The US is rightfully finding itself increasingly isolated in the world. Our "allies" in Iraq consist of a handful of 3rd World countries (read:puppet governments) and a few eastern european countries who are being paid for it. Without the support of Japan, the UK, Australia, and the Netherlands (of all countries), this war wouldn't be happening. You can't expect to check countries like Indonesia who operate with a wink and a nod from the US unless you first check the US.

That's all i'm saying - not that Australia is capable of taking on Indonesia (or even that it should if it were) but that Australia, with some partners, is capable of shaping a stable future for your region and the world. Your country is certainly capable of sh*tcanning the Kissinger diplomacy that's responsible for most of the world's mess in the first place.
 

jresta

Cyburbian
Messages
1,474
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23
The One said:
REM: I think the US has your back on the issue of Indonesia invading :-c OZ... If they were in a hurry, we would probably arrive at about the same time they were getting ready to take Tasmania (Not that you blokes aren't tough, its just sheer numbers).....
I don't think an Indonesian force would even make it across the desert before it got the crap bombed out of it by the Aus. & NZ air forces and the US and British Navy and air forces. There are always plenty of Marines floating in the Indian and Pacific Oceans, there's a whole US infantry division in South Korea, and the 82nd ABN could be there within 24 hours with the rest of the XVIII ABN Corps (the 3rd ID, the 10th Mtn Div., and the 101st ABN) showing up a day or two later.

I don't see the Indonesians "invading" Australia, they'd need a really crazy leader. If it ever happens i see an armed conflict arising over Papua New Guinea.
 

Tranplanner

maudit anglais
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jresta said:
I don't think an Indonesian force would even make it across the desert before it got the crap bombed out of it by the Aus. & NZ air forces and the US and British Navy and air forces.
New Zealand no longer has an air force - they disbanded it! I don't think the Indonesian's would ever make it to Australia's shores. There is a heck of a lot involved in an amphibious invasion and I doubt Indonesian has the heavy-lift capability to transport and sustain an invasion force.
 

Duke Of Dystopia

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2,713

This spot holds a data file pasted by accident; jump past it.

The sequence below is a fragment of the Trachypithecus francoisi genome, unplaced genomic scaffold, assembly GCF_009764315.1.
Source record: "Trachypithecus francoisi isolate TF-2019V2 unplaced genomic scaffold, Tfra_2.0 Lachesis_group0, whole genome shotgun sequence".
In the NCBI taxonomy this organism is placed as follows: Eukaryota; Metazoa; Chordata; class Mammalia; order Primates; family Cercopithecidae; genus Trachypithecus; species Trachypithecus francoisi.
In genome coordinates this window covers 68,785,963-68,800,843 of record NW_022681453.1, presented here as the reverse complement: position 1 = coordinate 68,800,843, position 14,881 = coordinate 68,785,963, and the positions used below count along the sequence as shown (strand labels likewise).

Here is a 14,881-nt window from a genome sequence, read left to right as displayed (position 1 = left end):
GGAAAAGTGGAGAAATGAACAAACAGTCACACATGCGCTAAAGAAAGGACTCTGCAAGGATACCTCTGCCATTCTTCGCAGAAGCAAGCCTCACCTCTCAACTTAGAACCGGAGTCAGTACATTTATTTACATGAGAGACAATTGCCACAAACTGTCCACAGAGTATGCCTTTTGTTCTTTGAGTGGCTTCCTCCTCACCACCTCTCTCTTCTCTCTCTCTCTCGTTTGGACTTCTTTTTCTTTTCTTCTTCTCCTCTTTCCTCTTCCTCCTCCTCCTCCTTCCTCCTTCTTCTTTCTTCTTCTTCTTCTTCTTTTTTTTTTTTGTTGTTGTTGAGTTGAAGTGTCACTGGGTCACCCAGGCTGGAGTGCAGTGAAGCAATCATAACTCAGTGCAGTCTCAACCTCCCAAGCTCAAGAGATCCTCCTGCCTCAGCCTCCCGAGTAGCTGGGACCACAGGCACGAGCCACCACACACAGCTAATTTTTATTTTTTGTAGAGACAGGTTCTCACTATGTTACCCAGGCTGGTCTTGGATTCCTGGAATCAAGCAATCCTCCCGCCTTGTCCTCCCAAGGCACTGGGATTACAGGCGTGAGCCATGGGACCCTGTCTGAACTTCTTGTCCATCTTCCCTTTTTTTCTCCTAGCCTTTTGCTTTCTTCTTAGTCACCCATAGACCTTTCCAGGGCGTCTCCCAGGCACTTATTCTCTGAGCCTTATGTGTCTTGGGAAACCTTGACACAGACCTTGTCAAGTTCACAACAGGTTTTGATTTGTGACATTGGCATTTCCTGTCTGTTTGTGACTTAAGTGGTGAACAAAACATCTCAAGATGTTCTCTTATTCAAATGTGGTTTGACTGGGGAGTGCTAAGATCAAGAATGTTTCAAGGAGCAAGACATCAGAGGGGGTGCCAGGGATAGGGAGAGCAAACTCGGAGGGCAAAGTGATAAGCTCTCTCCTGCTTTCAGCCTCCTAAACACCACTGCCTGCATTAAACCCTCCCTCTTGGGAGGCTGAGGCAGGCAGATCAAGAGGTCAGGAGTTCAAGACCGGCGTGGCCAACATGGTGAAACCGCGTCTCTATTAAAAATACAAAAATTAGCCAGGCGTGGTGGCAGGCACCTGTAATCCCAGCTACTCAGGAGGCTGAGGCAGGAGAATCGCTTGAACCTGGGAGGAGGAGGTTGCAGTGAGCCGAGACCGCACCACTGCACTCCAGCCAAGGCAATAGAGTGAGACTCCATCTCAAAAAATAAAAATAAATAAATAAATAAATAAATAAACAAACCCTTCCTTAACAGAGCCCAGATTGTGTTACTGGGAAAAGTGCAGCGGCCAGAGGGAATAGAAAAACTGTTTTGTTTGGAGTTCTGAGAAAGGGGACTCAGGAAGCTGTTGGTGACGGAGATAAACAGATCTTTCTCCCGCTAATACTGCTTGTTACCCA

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24
jresta said:
......there's a whole US infantry division in South Korea, and the 82nd ABN could be there within 24 hours with the rest of the XVIII ABN Corps (the 3rd ID, the 10th Mtn Div., and the 101st ABN) showing up a day or two later......./QUOTE]


Our own forces listed above are NOWHERE NEAR THAT MOBLE! Its propaganda the US military wants people the world over to believe.

The beggining of Korean War was the last time we tried something like that and it was a dismal failure.

I'm learning a lot about Australia & Indonesia though.
 

jresta

Cyburbian
Messages
1,474
Points
23
Tranplanner said:
New Zealand no longer has an air force - they disbanded it! I don't think the Indonesian's would ever make it to Australia's shores. There is a heck of a lot involved in an amphibious invasion and I doubt Indonesian has the heavy-lift capability to transport and sustain an invasion force.
hahaha - wow. disbanded their air force. Amazing. I see your point on moving armor and large amounts of fuel/supplies necessary to sustain an invasion force.

as for the mobility of US forces . . . i spent 4 years in the XVIII ABN Corps and lived a few blocks from 82nd for most of that time. We were called in the middle of the night several times a year to show up with all of our gear. Maybe it was a urine test, maybe it was a drill, maybe it was the real thing. If it was the first we knew right away. If it was the latter we didn't know until we were given the details of the drop-zone. We always had a maximum of 6 hours to be ready. The 82nd always has a battalion that's on "lock-down" and ready to deploy immediately with the rest of the Brigade ready to go a few hours later.

Every piece of combat essential equipment that the Corps has can fit on a plane and be dropped from said plane if necessary. With the exception of the 3rd ID (mechanized) all of the other divisions in the Corps are light infantry and their training revolves around 2 week field exercises because this is how much time is exected to pass before significant back-up arrives.

Marines doing their 3 months at sea are just as mobile. Granted Australia may be as far from the US as you can get but believe me when i say that if the deployment word is given Ft. Bragg and Ft. Campbell will be ghost towns within 48 hours
 

Maister

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71